Nicholas Capaldi is Legendre-Soulé Distinguished Chair in Business Ethics at Loyola University New Orleans. He also serves as Director of the Center for Spiritual Capital. He taught previously at the University of Tulsa where he was McFarlin Research Professor of Law, as well as Columbia University, Queens College City University of New York, The United States Military Academy at West Point, and the National University of Singapore. Professor Capaldi received his B.A. from the University of Pennsylvania and his Ph.D. from Columbia University. His principal research and teaching interest is in public policy and its intersection with political science, philosophy, law, religion, and economics. He is the author of 7 books, over 80 articles, and editor of six anthologies. He is a member of the editorial board of six journals and has served most recently as editor of Public Affairs Quarterly. Professor Capaldi is the recipient of grants from the National Endowment for the Humanities, The Mellon Foundation, The U.S. Department of Education, The Board of Regents of Louisiana, and the John Templeton Foundation among others. He is an internationally recognized scholar and a domestic public policy specialist on such issues as higher education, bio- ethics, business ethics, affirmative action, and immigration.
Alden J. "Doc" Laborde, principled businessman and founder of Tidewater, Inc., grew up in Marksville, LA, where life centered on family, school, and the local Catholic church. He was offered an appointment to the United States Naval Academy at Annapolis and graduated from there in 1938 in the top 15% of his class. During World War II, he was assigned to sea duty, commanding three combat vessels, and later retired from active service in 1946 with the rank of Commander. As a civilian, Laborde decided to try his luck in the fledgling oil industry in Louisina, working his way up from roustabout to marine superintendent at Kerr-McGee Oil Company. Following his entrepreneurial instincts, he resigned from Kerr-McGee to pursue an innovative mobile drilling rig concept that he believed would be more efficient than the traditional piling platform rig. With Murphy Oil as an investment partner, Laborde founded Ocean Drilling and Exploration Company [ODECO] to develop his idea. As the offshore drilling industry grew, so did the demand for support vessels to service the rigs, and Laborde once again developed an innovative conceptual improvement, this time to the traditional service vessel design. Assembling a group of 10 friends to finance and build the first vessel following his new design, Laborde founded Tidewater Marine Service, Inc., in 1956. Laborde called on his brother John to take over Tidewater and under his management the company grew and prospered to the point where today it is the largest owner and operator of service and supply vessels in the world. Following his retirement at age 61, Laborde served on boards both public and private, and in numerous capacities for philanthropic and educational institutions and particularly for the Catholic Church. In 1985, at age 70, Laborde was inducted into the United State Business Hall of Fame. In his induction, it was noted that he was among the very few businesspeople who had founded two New York Stock Exchange listed firms. At 94 years old, Laborde still drives to the office every day to check stock reports, catch up on the Wall Street Journal, and oversee the daily business of his current project, the All Aboard Development Company.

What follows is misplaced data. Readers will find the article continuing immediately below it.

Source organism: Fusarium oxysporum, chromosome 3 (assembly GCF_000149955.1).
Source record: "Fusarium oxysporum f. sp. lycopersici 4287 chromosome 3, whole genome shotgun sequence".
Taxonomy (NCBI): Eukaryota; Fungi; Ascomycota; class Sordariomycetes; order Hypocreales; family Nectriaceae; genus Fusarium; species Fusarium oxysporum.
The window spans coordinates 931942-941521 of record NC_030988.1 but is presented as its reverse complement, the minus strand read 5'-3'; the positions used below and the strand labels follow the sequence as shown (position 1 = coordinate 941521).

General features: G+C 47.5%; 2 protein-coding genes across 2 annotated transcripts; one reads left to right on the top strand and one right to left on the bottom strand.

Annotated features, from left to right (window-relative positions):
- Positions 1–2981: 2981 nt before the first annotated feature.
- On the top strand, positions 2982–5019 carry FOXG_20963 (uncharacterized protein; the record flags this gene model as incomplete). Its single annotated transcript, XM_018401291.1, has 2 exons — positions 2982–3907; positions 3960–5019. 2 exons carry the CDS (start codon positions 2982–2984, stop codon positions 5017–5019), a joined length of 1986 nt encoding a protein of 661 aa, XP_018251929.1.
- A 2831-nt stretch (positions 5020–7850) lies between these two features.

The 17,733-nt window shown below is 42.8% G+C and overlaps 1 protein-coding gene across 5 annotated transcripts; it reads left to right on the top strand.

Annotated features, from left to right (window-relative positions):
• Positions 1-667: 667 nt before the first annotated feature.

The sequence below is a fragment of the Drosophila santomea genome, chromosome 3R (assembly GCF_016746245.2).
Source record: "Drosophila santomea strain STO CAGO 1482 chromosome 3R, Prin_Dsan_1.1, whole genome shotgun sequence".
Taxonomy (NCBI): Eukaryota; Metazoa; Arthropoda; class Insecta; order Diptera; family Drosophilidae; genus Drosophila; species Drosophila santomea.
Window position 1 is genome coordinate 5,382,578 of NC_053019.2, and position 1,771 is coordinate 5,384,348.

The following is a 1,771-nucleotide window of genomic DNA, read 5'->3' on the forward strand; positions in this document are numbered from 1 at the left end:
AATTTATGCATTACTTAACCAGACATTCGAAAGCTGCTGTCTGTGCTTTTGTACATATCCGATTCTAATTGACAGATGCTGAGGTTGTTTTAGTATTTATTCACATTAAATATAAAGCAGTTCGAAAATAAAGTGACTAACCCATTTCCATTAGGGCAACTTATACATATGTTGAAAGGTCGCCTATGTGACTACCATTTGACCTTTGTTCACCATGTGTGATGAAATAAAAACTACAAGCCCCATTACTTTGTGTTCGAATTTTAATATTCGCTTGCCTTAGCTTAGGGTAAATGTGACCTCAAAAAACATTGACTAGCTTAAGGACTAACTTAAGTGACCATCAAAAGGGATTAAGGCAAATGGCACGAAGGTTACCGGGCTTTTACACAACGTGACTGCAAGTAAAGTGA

John B Levert, Jr is an Emeritus member of the Loyola University New Orleans Board of Trustees and the retired chief executive officer of Howard Weil Labouisse Fredrichs, Inc., a premier energy investment bank. He joined the firm in 1970, was elected president in 1975, and was appointed chairman and CEO in 1977. Currently, Levert serves as president of Tripp Corporation, United Lands Company, Inc., and as a director of Evangeline Farms, Inc., which owns and breeds Paso Fino horses. Prior to joining Howard Weil, Levert was the executive vice president of Metal Building Products in Harvey, Louisiana, from 1958 until 1970, and a salesman for Carl E. Woodward Construction Company from 1956 until 1958. He also served as a first lieutenant in the United States Army from 1954 until 1956. Levert attended the University of Virginia and received his bachelor of arts degree from Tulane University in 1954. An active member of the New Orleans business community, Levert has been affiliated with many organizations. He has been the president of the United Way, and on the board of the Public Affairs Research Council, the New Orleans Chamber of Commerce's Business Council, the Business Task Force on Education and the Executive Committee, and a member of the Economic Development Committee of the New Orleans Chamber of Commerce. In addition, he has also served as the governor of the National Association of Securities Dealers, a director of First City Bank, an executive committee member of the Security Industry Association, a past vice chair of the National Business Conduct Committee, vice chair of the board for finance, and the general chair for the 19th Annual Archbishop's Community Appeal. Levert is the recipient of the Papal Knight of St. Gregory Award in 1989 and the Humanitarian Award from the Arthritis Foundation in 1989. Levert has had a long and dedicated involvement with Loyola University New Orleans including serving as a pre-steering committee member, master of ceremonies for the 1990 Benefactor's Dinner, and an international business adviser for the Joseph A. Butt, S.J., College of Business. He is a member of Loyola's Heritage Society and the Society of St. Ignatius. Levert was on the Loyola University New Orleans Board of Trustees from 1989 until 1997, serving as chair from 1992 until 1996. In 1998, he was named an honorary trustee. He continues to be an active member and benefactor of the university.